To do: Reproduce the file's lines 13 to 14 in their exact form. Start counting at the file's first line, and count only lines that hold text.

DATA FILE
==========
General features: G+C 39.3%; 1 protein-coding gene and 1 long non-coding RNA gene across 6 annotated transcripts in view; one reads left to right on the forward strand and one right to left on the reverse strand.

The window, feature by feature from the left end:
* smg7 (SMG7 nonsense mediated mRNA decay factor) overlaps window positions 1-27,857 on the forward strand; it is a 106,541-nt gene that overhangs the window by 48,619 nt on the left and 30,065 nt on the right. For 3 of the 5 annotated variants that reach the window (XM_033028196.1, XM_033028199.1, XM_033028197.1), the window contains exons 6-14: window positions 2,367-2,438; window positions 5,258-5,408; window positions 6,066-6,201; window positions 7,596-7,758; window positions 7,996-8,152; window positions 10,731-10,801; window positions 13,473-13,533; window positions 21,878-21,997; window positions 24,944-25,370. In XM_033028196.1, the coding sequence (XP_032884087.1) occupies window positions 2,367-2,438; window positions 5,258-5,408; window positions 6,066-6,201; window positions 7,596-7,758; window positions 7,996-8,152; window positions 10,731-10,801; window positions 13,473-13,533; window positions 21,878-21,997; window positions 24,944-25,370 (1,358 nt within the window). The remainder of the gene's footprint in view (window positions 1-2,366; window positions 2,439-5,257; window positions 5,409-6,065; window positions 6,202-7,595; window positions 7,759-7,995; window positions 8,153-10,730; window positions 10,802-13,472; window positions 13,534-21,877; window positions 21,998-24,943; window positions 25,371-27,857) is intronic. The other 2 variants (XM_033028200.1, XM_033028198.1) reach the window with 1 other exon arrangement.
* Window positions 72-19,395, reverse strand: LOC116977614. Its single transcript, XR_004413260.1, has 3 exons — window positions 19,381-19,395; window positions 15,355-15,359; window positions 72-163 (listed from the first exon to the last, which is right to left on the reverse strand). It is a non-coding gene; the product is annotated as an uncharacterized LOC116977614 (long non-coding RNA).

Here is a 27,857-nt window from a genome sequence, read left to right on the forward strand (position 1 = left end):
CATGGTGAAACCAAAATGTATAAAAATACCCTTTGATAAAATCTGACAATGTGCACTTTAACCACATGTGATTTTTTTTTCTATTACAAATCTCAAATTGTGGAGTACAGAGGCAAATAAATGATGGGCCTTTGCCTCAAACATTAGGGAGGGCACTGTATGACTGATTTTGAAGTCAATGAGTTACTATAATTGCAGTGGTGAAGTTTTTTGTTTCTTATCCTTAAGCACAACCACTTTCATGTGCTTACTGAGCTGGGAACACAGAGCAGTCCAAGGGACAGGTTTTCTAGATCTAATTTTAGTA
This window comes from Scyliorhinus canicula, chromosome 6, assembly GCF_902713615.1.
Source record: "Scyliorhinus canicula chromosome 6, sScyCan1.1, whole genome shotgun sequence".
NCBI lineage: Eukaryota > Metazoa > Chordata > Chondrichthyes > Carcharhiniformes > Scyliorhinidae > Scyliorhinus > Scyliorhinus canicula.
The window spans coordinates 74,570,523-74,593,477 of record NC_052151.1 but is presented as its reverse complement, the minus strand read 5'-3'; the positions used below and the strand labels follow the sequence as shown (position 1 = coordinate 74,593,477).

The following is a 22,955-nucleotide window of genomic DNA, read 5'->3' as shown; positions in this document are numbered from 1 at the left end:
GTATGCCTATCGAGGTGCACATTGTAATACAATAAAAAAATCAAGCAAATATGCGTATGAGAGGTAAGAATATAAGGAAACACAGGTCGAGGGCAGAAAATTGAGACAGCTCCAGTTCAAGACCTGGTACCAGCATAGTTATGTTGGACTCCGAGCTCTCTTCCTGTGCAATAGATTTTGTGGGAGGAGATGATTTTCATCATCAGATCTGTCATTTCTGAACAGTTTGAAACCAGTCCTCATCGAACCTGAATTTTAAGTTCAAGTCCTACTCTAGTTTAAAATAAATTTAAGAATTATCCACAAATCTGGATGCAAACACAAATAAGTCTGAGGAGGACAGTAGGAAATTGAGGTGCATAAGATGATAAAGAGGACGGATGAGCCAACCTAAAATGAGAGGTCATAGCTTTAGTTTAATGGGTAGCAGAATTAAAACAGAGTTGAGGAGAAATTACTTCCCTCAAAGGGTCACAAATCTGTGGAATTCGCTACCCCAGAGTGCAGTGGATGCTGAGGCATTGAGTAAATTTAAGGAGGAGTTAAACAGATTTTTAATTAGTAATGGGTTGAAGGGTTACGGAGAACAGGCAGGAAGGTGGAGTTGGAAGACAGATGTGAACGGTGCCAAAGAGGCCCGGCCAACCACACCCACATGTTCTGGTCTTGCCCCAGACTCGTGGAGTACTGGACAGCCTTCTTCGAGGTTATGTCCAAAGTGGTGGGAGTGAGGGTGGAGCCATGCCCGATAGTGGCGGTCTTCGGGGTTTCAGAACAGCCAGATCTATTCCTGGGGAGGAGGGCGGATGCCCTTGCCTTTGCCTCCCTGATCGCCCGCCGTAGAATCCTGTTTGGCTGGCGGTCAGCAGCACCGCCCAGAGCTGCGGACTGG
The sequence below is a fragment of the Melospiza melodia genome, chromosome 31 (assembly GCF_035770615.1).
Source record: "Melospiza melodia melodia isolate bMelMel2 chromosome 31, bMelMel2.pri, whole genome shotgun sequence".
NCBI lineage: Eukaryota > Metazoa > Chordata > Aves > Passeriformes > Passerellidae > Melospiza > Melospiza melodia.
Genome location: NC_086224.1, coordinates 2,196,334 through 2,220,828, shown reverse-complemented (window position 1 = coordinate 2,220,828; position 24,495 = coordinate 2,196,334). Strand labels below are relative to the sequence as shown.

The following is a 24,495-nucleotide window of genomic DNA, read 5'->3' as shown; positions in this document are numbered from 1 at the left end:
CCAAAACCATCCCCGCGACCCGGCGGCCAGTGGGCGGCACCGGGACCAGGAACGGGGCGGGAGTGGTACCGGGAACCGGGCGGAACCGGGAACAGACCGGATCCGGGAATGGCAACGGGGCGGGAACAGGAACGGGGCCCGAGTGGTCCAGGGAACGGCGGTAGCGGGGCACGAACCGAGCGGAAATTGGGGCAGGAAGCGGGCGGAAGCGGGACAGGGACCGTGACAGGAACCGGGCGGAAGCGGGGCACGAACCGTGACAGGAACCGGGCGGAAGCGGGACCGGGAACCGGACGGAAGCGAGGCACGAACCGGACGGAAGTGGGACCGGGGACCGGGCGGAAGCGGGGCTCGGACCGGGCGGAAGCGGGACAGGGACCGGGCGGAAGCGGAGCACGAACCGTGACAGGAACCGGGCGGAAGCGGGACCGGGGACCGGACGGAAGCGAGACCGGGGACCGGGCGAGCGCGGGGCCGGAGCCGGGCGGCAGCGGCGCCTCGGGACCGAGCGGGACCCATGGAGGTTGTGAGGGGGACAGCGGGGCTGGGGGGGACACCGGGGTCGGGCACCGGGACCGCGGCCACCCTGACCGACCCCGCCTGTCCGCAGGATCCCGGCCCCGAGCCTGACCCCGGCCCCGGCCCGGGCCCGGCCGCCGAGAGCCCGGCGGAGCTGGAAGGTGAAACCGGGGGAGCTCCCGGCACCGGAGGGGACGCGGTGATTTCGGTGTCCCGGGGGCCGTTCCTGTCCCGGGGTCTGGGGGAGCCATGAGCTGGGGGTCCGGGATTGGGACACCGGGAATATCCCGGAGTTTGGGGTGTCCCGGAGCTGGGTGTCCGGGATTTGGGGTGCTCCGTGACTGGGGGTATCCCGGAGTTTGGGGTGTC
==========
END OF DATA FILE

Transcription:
The sequence below is a fragment of the Melospiza melodia genome, chromosome 31 (assembly GCF_035770615.1).
Source record: "Melospiza melodia melodia isolate bMelMel2 chromosome 31, bMelMel2.pri, whole genome shotgun sequence".